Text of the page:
Hoodies

by Jo Rostron on August 10, 2011

Can the actions of the ‘hoodies’ be termed riots, and as such politically motivated?

Or are they simply acts of looting and destructiveness?

It is likely that they are both.  The mobiles are used by adult males, organising the violence, while the looters appear to be children and teenagers, who are less likely to be prosecuted.  In place of speech, which is unlikely to be heard or responded to, the ‘material’ of their communication is new digital technology and branches of Dixons, the Carphone Warehouse and Boots.  Their message circulates within the only territory that they have ever seen valued in Britain – that of the consumer.  What they are telling us is plain: the ‘Me! Me!’ consumer society is out of control.  The gangs appear to be expressing a confused anti-capitalism  that represents a generation of young people today.  They are making it obvious to the rest of us that not only are they the losers in this society, but that they have nothing left to lose.  They are in fact not alone in this situation as the sick elderly, the learning disabled and the mentally ill have also been discarded to fend for themselves.

The Act of the Hoodies touches on the real of what politicians have wiped their hands of.  It follows on from the phone hacking scandal when the extent of the subservience of police and politicians to News Corp became apparent.  Their chosen moments for action in London and elsewhere reveal the powerlessness of the police once again as they are unable to contain the destructiveness of a fluid group of people that appear and disappear like shadows.  There is an element of shock involved too, in terms of technological development and the social changes it brings. Things are simply moving too fast for the so-called authorities to keep up.  Groups of vigilantes and the decision to authorise the use of plastic bullets could create a situation of anarchy as individuals simply get themselves armed to kill.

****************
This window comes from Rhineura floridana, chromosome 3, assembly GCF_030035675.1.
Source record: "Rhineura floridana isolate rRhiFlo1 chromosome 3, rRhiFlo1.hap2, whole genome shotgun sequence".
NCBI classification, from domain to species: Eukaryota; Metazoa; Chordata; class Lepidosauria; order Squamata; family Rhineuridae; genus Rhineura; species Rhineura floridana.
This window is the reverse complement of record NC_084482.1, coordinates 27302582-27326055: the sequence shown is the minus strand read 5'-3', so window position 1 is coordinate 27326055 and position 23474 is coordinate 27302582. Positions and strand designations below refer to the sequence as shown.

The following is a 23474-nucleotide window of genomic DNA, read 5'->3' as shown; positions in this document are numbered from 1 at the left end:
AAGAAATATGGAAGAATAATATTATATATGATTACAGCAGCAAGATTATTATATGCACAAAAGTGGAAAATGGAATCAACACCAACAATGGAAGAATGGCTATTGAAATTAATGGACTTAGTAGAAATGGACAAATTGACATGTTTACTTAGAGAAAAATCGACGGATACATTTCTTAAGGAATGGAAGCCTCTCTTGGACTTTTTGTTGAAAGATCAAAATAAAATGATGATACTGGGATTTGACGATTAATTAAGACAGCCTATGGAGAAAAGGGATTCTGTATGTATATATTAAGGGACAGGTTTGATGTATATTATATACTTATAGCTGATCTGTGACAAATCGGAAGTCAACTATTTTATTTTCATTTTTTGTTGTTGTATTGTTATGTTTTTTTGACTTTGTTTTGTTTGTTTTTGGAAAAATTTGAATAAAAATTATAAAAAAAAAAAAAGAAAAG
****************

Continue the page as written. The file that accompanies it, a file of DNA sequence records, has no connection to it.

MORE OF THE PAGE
Looting on a much grander scale has of course been operating in another quarter as many people lost their pensions and their life savings to face an impoverished old age. This has been greeted by indifference.  Trillions have been lost on the stock exchange, and through economic mismanagement and fraud.  The message delivered by the hoodies speaks for many of us.  ‘All this is a wake up call for the government’, I was told by the usually relaxed and congenial landlord of my local pub, as he anxiously described how he had barricaded, chained and padlocked his premises last night.

During the Great Depression of the 1930’s in the USA, Roosevelt introduced the New Deal.  It is time for the government to consider introducing something like the Civilian Conservation Corps (CCC), a public work relief programme for unemployed, single men which provided unskilled manual labour jobs.  The New Deal also supported artists, musicians, actors, writers, photographers, and dancers.  Surely there is enough work available today in terms of conserving our buildings, our environment, and establishing projects that protect and develop our natural resources.

Above all, we need to value and develop our capacity for creativity and generosity.  If this avenue is not available to us, the destruction and greed will continue.